Last updated on November 22nd, 2017 at 05:36 am
I knew we would be in for a rough day Sunday morning as my glasses fogged up when I stepped out of our motel room. We were on our way to check in at CMP central and also receive our firing point and really assignments for squadded practice. Check in was uneventful, unfortunately practice ended before it started as a storm rolled in forcing a range evacuation.
The bright point on Sunday was Tom Torberg finishing 23rd overall in the M16 match and winning his first 4 leg points. It should be noted, we made sure Tom received his sprinkles for being a winner.
Monday morning's weather started warm and overcast. The storms which plagued us Sunday moved out and the overcast skies cleared as the day when on.
My first train wreck of the week happened when we arrived at the range. I discovered I had left my shooting coat back at the motel room. A mad dash back to the motel followed by a mad dash back to Camp Perry ensued. I skidded into the first parking spot I saw, loaded my gear on my stool and hustled myself to the 200 yard line on Viale for role call. Surprisingly, I not only made it in time, I wasn't the last guy to show up. Matt Griffin was the only Minnesotan to make the cut for the President's 100 coming in at 40th. (congratulations Matt) By some quirk of fate, we were squadded together on point 56.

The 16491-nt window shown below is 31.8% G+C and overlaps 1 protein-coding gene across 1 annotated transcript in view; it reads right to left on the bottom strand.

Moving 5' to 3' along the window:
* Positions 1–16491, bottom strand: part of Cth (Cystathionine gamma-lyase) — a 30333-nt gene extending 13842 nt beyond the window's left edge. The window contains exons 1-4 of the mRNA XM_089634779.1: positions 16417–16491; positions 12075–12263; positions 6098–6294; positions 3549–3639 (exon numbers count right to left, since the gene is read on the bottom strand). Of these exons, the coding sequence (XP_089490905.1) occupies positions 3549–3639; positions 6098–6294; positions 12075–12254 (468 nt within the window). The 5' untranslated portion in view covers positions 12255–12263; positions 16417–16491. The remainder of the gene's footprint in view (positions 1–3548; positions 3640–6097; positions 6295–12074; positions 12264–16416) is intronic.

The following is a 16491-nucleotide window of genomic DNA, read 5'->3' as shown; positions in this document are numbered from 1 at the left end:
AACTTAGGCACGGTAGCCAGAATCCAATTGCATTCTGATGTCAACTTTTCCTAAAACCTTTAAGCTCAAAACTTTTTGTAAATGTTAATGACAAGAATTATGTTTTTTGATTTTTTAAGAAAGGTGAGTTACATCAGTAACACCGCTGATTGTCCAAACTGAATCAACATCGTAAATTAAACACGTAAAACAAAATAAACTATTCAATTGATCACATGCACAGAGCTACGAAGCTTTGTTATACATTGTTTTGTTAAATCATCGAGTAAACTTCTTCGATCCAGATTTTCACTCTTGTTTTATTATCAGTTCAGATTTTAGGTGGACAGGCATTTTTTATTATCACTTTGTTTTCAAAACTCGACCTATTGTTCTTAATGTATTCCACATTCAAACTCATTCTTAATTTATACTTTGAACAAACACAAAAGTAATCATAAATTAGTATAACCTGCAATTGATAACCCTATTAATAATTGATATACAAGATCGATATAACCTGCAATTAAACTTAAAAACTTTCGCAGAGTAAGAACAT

I ended the day with my best President's finish yet, 290th place with the rest of the Minnesota delegation behind me.
Tuesday brought the NTI and another beautiful day. Shooting went without any major surprises. Matt Griffin continued his winning ways being the only Minnesotan making the cut. The rest of us having nothing to brag about. South Dakota's Arron Guliuzza, who's been shooting in our local matches for the last few years made the cut and received his final points for his Distinguished Badge.
Wednesday's Hearst Doubles match has always been a fun match. This year I was paired up with Jay Salinas. Jay shot his M14 for the President's and NTI, but for the Hearst he was shooting his new optic AR. Jay was giddy as a schoolboy with the ease his new rifle shot and again when he saw the size of his group at 300. Unfortunately, opposite direction knobs on his new scope and elevation errors on my part cost us points.
We didn't have enough people to have a team for the NTT so I hired myself out as a pit puller to the Illinois team. I think Larry Weidel and Mark Schoess shot the Carbine match, with Mark having mechanical issues.
Thursday evening we decided to do a touristy thing and take the jet boat over to Put In Bay. We visited the "world's longest bar" (a big disappointment), listened to some really bad house bands, consumed (at least some of us) copious amounts of alcohol and road around the island in a backfiring golf cart.
Friday brought Jay and I home. Once again Service Rifle Week past too quickly. Well, there's always next year.